The leading proposal to rescue Lehman had been to divide the bank into two entities, a “good bank” and a “bad bank.” Under that last scenario, Barclays would have bought the parts of Lehman that have been performing well, while a group of 10 to 15 Wall Street companies would agree to absorb losses from the bank’s troubled assets, according to two people briefed on the proposal. Taxpayer money would not be included in such a deal, they said.

But that plan fell apart on Sunday, all but assuring that Lehman would be forced to liquidate.

The overarching goal of the weekend talks had been prevent a quick liquidation of Lehman, a bank that is so big and so interconnected with others that its abrupt failure would send shock waves through the financial world. Of deep concern is what impact a Lehman failure would have on other securities firms, insurance companies and banks, which have come under mounting pressure in the markets.

Even as Lehman and Merrill played out, the insurance company, the American International Group, was planning a major reorganization and a sale of its aircraft leasing business and other units to stabilize its finances, a person briefed on the company’s strategy said on Sunday.

A.I.G. became one of the focuses at an emergency gathering of Wall Street executives over the weekend, and was trying to arrange a capital infusion in the face of possible credit downgrades.

It was unclear whether A.I.G. would succeed in its capital search, but a person briefed on the discussions said it was seeking more than $40 billion even as it tried to sell assets to shore up its financial footing.

Among the businesses likely to be sold is A.I.G.’s aircraft leasing business, the International Lease Finance Corporation. Founded in 1973, the business has nearly 1,000 planes in its fleet.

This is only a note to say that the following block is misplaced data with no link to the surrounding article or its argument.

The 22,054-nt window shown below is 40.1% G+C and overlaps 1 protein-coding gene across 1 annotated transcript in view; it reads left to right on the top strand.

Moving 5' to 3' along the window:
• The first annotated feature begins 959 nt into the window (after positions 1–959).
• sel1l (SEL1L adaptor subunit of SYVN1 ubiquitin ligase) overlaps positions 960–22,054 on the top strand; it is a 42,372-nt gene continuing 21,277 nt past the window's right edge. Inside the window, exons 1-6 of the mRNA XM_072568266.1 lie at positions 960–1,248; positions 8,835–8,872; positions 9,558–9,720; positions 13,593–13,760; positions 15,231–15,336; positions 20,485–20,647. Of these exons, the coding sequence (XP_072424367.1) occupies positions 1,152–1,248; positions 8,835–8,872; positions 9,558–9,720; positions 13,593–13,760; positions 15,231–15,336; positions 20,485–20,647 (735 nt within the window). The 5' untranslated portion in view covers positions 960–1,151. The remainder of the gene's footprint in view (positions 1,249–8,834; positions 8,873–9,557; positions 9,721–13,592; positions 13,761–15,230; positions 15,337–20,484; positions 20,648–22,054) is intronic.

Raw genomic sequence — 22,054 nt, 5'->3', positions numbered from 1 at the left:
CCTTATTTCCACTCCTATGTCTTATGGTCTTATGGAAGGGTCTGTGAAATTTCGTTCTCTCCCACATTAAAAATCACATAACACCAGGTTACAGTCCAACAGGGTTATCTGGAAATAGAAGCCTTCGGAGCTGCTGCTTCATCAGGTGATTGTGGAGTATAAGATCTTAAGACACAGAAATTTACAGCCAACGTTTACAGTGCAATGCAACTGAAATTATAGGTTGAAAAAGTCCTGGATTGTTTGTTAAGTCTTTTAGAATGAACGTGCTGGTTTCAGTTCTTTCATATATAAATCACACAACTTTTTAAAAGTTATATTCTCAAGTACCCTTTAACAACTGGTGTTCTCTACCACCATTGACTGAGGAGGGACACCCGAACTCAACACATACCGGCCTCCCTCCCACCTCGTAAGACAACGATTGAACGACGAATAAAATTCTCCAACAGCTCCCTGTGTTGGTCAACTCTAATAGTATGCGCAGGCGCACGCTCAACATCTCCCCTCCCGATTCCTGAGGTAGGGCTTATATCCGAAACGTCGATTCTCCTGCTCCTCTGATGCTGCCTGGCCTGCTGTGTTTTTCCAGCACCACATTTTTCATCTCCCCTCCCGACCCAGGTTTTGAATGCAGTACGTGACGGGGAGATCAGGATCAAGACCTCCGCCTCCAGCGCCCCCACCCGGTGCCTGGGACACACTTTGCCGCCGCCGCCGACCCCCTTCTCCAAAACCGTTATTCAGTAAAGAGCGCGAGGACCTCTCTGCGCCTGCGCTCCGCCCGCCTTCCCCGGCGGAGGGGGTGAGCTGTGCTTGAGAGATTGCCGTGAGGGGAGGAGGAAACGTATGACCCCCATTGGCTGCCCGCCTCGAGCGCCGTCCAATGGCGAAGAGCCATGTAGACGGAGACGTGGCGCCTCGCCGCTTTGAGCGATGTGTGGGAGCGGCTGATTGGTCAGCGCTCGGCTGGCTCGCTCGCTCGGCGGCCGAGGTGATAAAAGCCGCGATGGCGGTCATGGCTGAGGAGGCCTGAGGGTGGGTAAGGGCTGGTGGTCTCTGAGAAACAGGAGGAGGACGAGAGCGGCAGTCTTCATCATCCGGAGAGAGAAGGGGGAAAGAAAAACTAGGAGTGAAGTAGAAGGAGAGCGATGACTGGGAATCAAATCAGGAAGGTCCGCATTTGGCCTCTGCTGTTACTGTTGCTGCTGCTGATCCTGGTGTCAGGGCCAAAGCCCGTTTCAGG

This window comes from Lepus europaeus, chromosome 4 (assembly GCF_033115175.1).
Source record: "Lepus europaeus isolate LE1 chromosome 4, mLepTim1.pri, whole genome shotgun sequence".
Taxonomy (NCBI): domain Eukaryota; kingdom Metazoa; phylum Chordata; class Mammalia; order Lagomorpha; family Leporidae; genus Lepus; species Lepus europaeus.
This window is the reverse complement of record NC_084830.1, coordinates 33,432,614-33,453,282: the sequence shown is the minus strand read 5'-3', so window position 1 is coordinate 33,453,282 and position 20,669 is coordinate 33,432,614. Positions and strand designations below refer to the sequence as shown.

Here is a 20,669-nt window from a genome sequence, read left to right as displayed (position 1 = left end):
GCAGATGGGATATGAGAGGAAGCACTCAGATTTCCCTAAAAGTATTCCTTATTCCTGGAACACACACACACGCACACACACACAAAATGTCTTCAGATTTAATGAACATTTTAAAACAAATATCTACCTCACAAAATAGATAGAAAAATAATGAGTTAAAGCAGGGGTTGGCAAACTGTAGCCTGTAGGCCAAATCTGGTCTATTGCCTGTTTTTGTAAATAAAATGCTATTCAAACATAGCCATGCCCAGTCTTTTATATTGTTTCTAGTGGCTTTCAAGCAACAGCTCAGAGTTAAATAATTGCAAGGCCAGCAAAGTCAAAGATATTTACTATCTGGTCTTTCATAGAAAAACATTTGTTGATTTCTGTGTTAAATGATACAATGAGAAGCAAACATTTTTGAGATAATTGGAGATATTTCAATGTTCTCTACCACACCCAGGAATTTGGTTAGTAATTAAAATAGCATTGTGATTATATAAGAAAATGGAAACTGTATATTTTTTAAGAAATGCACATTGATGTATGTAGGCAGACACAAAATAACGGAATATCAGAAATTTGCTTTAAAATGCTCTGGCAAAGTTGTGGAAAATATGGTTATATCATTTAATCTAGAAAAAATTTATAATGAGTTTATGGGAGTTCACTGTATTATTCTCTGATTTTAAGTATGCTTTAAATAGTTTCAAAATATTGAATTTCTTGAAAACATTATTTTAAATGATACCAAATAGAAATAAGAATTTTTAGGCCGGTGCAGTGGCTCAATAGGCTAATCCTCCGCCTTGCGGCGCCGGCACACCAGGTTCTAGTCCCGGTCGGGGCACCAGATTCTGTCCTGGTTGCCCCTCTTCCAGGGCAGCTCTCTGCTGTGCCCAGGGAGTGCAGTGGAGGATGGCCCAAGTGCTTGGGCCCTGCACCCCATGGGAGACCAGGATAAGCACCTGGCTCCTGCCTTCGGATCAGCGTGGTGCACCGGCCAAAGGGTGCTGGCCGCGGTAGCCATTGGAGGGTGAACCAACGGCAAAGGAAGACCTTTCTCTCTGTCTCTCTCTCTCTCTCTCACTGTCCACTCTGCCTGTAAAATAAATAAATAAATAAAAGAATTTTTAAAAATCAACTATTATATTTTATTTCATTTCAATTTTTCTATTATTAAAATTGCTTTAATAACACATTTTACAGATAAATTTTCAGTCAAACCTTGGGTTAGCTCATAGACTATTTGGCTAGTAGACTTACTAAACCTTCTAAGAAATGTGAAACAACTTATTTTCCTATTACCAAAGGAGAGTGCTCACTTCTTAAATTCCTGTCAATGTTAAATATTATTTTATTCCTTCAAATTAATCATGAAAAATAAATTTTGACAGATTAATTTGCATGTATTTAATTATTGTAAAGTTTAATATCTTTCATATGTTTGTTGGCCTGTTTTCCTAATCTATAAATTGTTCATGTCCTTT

Investors, afraid that A.I.G. would have to absorb further write-downs in its already damaged mortgage securities and collateralized debt obligations, have driven down the company’s shares in recent days. The stock closed Friday at $12.14 a share, a decline of 46 percent for the week.

Ben White, Jenny Anderson, Eric Dash, Louise Story and Michael de la Merced contributed reporting.
These here is God's finest scupturings! And there ain't no laws for the brave ones! And there ain't no asylums for the crazy ones! And there ain't no churches, except for this right here!

Offline desdawg

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Re: Hang on guys...tomorrows ride might be staggering
« Reply #2 on: September 14, 2008, 06:03:09 PM »
That is interesting Peter. B of A was navigating on Lehman and wound up with Merril. And reportedly they didn't want to be in the investment banking business at all. I stuck with B of A for my business and personal accounts when things were shaky a while back after Indymac bit the dust thinking a larger bank might have more staying power. What do you suppose is going to happen next?
I have done so much with so little for so long that today I can do almost anything with absolutely nothing.

Offline peternap

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Re: Hang on guys...tomorrows ride might be staggering
« Reply #3 on: September 14, 2008, 07:39:39 PM »
I wouldn't want to guess.

This is one of those times when I'll sit down with a bag of popcorn and watch.
These here is God's finest scupturings! And there ain't no laws for the brave ones! And there ain't no asylums for the crazy ones! And there ain't no churches, except for this right here!

Offline benevolance

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Re: Hang on guys...tomorrows ride might be staggering
« Reply #4 on: September 14, 2008, 11:47:12 PM »
the rest of world is thrown on it's ear because they are getting jittery due to all the trouble here... It is not a good time at all.

Offline desdawg

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Re: Hang on guys...tomorrows ride might be staggering
« Reply #5 on: September 15, 2008, 07:44:44 AM »
Every sector of the market is down. Go figure. Maybe by the end of the week things will get back to semblance of order in the rest of the marketplace.
I have done so much with so little for so long that today I can do almost anything with absolutely nothing.

Offline John Raabe